I was a voracious reader as a child. From the time I was able to read ‘proper’ books, I read everything I could get my hands on. We were near great libraries and I would borrow four on a Saturday, then return on Monday evening to borrow four more. If I found a book I liked, I would reread it over and over.
I have very mixed feelings about the MS Readathon, partly because I’ve become very cynical about the charity sector in general and partly because I have some hangups about it from my childhood. However, when I was about 11 or 12 years old, I was sent along to the launch of the contest as a representative of my class in school. I didn’t really know what to expect and it was always nice to be able to escape school for a bit.
The launch was held in a large hotel function room – for the life of me I cannot remember which one – and it was a hot, busy, noisy affair. There were press photographers and, most important for me, free books! Some of the authors of said books were there, and I got a copy of Wildflower Girl signed by Marita Conlon-McKenna, which is still on my bookshelf today.
Back then, I hadn’t a clue who Maeve Binchy was, but I overheard one of the teachers talking about her and I decided she must be important enough to get to sign a poster we were all given and which other authors had signed for me, so I plucked up the courage to go over to her. She was sitting down and I have no idea what I said to her but she signed the poster and had a little chat with me, and as I thanked her and turned away she commented on a red bow I had in my hair because I felt I should probably dress up a bit for a Big Day Out like this.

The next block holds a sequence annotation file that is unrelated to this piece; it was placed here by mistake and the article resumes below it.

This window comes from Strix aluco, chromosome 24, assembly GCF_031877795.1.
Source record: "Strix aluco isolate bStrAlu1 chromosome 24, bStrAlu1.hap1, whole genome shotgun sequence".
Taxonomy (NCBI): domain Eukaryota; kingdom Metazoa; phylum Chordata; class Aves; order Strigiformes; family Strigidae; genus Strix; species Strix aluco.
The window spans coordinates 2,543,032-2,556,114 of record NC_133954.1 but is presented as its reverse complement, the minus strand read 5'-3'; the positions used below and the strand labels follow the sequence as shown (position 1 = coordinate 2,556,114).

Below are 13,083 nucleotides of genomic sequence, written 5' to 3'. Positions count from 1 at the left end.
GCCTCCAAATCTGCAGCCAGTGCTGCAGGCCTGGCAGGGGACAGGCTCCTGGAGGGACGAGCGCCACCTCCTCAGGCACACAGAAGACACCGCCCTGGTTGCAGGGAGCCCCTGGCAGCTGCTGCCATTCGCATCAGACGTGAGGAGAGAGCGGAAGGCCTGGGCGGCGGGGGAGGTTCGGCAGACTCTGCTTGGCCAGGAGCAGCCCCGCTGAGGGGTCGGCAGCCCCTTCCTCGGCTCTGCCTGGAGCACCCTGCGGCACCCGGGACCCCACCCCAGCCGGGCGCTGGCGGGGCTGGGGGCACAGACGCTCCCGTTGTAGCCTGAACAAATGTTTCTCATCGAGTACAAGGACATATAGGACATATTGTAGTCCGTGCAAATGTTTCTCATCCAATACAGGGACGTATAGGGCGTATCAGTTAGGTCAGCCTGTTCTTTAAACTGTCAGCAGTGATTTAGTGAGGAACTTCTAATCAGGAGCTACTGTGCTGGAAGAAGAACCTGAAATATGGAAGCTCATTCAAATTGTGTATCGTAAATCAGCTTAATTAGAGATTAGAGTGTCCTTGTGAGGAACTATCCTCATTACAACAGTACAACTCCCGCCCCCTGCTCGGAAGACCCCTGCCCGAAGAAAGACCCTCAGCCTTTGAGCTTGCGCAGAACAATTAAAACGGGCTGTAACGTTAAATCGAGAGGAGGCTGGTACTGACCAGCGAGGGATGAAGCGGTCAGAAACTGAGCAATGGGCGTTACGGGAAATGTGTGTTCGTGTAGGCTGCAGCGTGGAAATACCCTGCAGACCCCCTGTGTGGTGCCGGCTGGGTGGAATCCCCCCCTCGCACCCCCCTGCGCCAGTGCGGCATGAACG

I’m sure I got rid of that poster in a decluttering session years ago because I certainly don’t have it now. I do, however, have a big collection of Maeve Binchy books on the same shelves as the well read signed copy of Wildflower Girl. The first Maeve Binchy book I ever read was Circle of Friends and my favourite bit of the novel is where a nearly 10 year old Benny is dreaming of getting dressed up for her Big Day, her birthday, only to have her dreams of velvet and frills dashed when a practical, boring ensemble appears.
I reread that section a lot, and I think of me getting dressed up for my own Big Day, and it reminds me that long after the humdrum days of school are over there’s some high points, even if they don’t seem significant at the time. I think of me, and Benny, and I relate to Benny’s feelings of not being pretty enough and worrying about what she might wear and I think back to that red bow and meeting Maeve and I wish I could tell her just how much pleasure that day gave me and that I’m sorry I didn’t keep the bow and the poster.